Live Theatre in Big Bear Lake Village

The 2012 Big Bear Summer Theater Festival will open with “Clarence Darrow,” an in-depth look at the life and time of America’s most famous lawyer, at 7 p.m. on Thursday, July 12. The show is both a dramatic and humorous whirlwind tour through Americana that cannot be missed no matter what age.

In the play Darrow reminisces of the early influences that helped shape the course of his life. Beginning with his father, a renowned abolitionist, and his mother, an avowed suffragist, who spoke out for women’s rights as early as 1840.

Darrow shares the inspirations that lead him to join the bar. He talks about his early loves and wives.

Then, the audience shares recreations of the massive legal campaigns Darrow orchestrated throughout his long and illustrious career.

First, Darrow talks of the Illinois state persecution of the Haymarket Anarchists. A group of eight innocent men mistakenly vilified for the bombing of a protest meeting that killed seven police and wounded 60 more. Four of the eight were hanged before the governor pardoned the final three.

Next, Darrow walks away from a lucrative career as general attorney for a railroad to defend Eugene V. Debs in the aftermath of the Pullman Strike, a strike that halted railway travel across the nation. With production dropping, George Pullman, the sleeping car man, cut costs and his workers are starving to death.

“If there are still any citizens interested in human rights, let them study the conspiracy laws of the United States, which have grown, until today, no one’s liberty is safe.” A chord that strikes true today with the ever-expanding governmental power under the Patriot Act.

From there he takes on the cause of getting the worker the eight-hour work day. He single-handedly goes up against the powerful coal mine owners in Pennsylvania to win the laborers the right to a decent life at a decent wage.

The first act ends with the McNamara Brothers defense in the Los Angeles Times bombing case. Twenty men are killed when union members blow up a non-union shop. They’re guilty and Darrow must save them from hanging.

The show really blasts off as the curtain opens for the second act.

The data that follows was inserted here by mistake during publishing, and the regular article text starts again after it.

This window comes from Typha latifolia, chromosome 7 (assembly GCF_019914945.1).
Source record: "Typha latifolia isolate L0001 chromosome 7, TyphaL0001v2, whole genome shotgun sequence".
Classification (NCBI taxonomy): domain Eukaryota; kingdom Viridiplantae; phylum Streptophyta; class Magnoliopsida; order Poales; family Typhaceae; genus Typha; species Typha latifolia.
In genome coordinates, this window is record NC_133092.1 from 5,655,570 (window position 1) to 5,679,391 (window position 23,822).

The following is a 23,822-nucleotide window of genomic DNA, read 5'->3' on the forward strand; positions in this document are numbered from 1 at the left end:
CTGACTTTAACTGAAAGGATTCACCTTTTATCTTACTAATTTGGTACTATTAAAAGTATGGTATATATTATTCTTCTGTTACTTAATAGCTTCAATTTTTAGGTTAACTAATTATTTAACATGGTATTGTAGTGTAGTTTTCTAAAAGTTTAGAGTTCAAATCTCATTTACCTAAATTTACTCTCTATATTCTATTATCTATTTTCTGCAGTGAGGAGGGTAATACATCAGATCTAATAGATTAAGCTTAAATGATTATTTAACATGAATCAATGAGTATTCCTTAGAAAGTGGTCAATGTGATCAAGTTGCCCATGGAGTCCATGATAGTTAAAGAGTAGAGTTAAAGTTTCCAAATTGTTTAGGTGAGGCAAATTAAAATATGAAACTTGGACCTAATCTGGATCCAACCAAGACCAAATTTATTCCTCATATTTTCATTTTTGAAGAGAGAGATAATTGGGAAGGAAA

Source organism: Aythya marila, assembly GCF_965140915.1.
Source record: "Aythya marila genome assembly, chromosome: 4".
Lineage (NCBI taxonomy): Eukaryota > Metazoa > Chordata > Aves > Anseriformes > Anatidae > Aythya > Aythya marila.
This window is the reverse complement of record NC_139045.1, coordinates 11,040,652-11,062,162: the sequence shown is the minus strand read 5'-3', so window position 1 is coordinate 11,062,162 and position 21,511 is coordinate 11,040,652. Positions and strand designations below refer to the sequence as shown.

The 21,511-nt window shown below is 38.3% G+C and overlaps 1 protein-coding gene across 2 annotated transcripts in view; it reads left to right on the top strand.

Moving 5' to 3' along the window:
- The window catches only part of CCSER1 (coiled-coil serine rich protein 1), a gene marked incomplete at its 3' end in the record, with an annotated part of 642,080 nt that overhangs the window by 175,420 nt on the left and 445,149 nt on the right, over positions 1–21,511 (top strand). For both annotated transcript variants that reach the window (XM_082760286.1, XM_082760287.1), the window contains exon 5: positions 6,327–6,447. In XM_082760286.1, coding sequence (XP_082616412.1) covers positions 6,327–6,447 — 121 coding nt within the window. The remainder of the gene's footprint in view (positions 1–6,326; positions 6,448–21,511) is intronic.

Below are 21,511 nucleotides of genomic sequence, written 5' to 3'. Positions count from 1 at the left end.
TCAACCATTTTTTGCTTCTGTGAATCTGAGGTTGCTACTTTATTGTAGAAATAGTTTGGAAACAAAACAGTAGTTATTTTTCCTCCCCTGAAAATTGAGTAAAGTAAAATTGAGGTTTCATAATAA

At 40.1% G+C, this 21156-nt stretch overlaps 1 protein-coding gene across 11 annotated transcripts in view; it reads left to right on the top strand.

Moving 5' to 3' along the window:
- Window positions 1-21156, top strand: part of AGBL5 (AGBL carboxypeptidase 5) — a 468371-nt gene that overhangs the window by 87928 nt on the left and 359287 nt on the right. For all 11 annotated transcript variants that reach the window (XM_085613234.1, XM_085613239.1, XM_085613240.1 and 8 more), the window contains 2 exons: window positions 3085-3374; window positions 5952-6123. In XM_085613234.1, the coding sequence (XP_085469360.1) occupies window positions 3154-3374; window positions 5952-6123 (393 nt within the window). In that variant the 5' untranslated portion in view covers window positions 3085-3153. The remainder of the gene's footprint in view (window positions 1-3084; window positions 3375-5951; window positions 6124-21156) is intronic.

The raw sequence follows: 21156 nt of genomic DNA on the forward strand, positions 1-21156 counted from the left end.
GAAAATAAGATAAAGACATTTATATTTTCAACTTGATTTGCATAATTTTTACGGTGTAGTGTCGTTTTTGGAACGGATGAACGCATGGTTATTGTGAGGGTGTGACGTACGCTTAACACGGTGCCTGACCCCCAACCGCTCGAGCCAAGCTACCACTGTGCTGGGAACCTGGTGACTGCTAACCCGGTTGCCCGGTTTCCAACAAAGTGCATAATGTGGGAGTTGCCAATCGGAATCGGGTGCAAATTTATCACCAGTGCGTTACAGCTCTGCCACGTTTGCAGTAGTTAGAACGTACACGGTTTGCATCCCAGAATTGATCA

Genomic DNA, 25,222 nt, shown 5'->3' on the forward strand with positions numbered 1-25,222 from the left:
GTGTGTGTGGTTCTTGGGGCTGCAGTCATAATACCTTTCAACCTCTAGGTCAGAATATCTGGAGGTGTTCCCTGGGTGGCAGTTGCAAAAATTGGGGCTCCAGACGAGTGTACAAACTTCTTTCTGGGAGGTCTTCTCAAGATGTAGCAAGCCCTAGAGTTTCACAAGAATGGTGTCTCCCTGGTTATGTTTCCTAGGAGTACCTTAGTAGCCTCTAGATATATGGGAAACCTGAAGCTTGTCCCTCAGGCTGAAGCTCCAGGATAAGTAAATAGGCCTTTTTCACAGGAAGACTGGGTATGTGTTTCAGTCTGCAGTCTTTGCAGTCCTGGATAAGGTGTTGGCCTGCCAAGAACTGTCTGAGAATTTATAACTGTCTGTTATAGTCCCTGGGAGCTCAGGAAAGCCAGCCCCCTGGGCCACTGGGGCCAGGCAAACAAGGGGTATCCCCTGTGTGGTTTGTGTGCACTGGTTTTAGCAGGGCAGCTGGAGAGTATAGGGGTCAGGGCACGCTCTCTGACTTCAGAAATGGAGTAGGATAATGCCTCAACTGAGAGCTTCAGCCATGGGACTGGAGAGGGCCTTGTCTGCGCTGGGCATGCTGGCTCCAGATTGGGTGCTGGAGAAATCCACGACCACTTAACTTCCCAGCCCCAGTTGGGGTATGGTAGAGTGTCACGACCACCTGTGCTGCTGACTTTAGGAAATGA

Darrow, himself, is put on trial for jury bribing. He proves his innocence, but the trial almost costs him his career.

His shows his wit and humor when reliving his days on the Chautauqua circuit where he spent years lecturing and debating. This is audience participation, and he asks questions such as, “Should the United States have prohibition?” He chats directly with the audience on this and other provocative questions.

John Phane plays the title role. Phane has more than a 100 stage roles to his credit. He has worked in radio, television, the movies and as a journalist.

Friday, July 12 will see the opening of the original melodrama, “Belle, the first baby of Big Bear.” Come sigh with the heroine, cheer the hero, boo the villain and enjoy great family entertainment.

The show is based on the actual history of the Big Bear area.

A short drive north of Big Bear Lake is Holcomb Valley and what little remains of the historic ghost town of Belleville. During the 1860s, Holcomb Valley was a rich gold mining area supporting some 10,000 residents. Belleville, the largest town in Holcomb Valley, almost overtook San Bernardino to become the county seat.

On a fourth of July celebration, Mrs. Jed Van Dusen made a flag out of her petticoats. To honor her for her patriotism, the town was named after her daughter Belle, the first child to be born in the camp.

However, in this story, a fantasy, hard times come to Belle, Her father is a dipsomaniac and forgets where his gold mine is, and finally passes away. Belle is destitute.

She may be forced to marry into a loveless marriage in order to save her beloved home from falling into foreclosure if her true love, Hugh DeMann, can’t find out what’s going on.

Little does she know there may be a “golden” opportunity for beautiful Belle to marry the man she truly loves, save her home and keep a warming roof over her head and that of her dear, wise, Auntie.

The shows play Thursday and Friday nights, with three shows on Saturdays.

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